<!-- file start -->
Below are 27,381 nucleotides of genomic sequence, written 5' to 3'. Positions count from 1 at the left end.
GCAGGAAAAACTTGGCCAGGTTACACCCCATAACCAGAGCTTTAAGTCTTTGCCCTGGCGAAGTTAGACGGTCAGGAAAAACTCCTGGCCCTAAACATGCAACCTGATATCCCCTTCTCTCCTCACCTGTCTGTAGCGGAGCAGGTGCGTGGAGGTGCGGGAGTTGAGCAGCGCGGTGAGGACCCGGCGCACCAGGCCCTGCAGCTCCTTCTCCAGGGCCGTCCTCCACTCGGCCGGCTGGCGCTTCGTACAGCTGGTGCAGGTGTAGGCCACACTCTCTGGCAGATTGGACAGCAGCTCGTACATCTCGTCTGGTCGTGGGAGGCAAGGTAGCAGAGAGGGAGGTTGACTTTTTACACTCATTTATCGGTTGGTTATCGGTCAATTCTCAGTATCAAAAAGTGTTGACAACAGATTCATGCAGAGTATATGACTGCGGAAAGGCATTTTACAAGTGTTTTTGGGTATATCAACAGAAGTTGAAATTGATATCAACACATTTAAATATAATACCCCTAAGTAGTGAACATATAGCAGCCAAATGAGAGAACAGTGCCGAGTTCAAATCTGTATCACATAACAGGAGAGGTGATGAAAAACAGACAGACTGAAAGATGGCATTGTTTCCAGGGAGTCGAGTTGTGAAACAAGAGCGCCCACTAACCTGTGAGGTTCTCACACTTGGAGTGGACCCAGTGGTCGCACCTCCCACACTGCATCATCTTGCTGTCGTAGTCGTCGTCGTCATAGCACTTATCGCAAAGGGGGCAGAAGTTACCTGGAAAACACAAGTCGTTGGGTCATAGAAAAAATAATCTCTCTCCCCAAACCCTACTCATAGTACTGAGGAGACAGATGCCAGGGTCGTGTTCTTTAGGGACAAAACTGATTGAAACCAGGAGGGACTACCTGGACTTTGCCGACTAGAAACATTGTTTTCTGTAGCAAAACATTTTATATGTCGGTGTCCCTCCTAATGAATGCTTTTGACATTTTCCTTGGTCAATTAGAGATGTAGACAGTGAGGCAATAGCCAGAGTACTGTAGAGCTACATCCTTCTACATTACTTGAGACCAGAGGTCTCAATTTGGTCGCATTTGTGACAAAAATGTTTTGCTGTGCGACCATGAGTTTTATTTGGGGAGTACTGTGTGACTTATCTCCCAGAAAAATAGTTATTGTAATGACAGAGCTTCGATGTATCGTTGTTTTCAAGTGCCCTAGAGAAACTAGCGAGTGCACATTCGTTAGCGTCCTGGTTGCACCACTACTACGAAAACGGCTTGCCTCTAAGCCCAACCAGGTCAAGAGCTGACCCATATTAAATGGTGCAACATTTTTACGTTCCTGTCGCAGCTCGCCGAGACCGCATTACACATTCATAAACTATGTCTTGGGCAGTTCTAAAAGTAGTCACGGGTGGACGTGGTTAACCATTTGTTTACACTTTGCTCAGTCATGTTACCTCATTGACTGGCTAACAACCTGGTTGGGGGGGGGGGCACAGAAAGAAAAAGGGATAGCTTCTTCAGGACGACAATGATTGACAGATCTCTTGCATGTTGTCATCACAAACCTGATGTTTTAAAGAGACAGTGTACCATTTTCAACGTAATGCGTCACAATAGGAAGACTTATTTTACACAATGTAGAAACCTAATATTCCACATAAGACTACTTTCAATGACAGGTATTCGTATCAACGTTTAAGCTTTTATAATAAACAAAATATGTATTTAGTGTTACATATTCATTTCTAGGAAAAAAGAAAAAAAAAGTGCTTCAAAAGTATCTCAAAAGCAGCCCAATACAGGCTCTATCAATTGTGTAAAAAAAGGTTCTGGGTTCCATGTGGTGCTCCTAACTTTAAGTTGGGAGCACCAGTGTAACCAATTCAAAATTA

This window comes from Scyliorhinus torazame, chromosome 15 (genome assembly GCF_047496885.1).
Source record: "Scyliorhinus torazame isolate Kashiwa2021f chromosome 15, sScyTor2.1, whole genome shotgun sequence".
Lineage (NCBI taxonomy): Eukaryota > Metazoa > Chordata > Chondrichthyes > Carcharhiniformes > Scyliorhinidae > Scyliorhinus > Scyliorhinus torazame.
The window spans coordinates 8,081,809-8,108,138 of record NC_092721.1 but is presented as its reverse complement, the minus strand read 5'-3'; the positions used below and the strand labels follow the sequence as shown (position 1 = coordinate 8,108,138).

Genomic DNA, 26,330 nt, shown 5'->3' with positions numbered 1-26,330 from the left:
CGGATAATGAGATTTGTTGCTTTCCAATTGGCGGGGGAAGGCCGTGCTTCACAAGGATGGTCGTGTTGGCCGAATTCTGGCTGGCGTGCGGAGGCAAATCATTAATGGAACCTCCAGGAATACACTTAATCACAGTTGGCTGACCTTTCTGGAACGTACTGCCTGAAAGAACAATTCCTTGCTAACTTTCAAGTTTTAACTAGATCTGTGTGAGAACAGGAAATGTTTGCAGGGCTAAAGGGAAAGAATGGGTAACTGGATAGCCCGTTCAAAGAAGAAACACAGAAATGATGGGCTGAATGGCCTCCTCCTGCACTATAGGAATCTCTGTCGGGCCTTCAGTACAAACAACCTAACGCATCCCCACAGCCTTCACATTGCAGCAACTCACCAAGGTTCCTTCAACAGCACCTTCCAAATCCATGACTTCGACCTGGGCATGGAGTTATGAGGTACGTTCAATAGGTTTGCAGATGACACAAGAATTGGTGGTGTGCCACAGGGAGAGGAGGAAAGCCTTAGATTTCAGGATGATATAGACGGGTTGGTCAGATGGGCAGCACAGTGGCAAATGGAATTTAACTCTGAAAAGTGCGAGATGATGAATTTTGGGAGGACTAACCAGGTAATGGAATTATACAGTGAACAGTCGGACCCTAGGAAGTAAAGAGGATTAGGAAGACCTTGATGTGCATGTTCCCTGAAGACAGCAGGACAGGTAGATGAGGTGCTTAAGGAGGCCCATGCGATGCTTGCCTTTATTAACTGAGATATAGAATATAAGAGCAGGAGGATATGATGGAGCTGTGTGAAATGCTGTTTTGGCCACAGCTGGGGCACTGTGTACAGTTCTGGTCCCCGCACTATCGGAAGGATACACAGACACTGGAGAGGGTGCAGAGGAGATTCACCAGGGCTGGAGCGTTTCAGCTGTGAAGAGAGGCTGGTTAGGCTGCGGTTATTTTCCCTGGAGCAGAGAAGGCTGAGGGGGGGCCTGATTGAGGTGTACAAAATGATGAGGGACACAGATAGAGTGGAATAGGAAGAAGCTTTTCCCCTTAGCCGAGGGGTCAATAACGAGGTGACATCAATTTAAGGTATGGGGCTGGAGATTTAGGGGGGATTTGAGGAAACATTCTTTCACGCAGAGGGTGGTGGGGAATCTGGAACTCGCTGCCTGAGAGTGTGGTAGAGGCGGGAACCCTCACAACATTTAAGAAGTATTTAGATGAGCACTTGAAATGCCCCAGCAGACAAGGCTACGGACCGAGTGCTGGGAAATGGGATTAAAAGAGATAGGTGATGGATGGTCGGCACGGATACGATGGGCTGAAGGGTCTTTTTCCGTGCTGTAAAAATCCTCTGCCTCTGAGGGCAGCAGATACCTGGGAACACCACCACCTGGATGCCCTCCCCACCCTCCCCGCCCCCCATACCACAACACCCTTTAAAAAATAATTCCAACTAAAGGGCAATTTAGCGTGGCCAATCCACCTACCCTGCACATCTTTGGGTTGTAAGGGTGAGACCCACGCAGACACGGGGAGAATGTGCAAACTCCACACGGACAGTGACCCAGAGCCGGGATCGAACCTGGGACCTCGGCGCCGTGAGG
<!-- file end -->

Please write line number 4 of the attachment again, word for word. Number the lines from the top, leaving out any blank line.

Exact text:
Source record: "Scyliorhinus torazame isolate Kashiwa2021f chromosome 15, sScyTor2.1, whole genome shotgun sequence".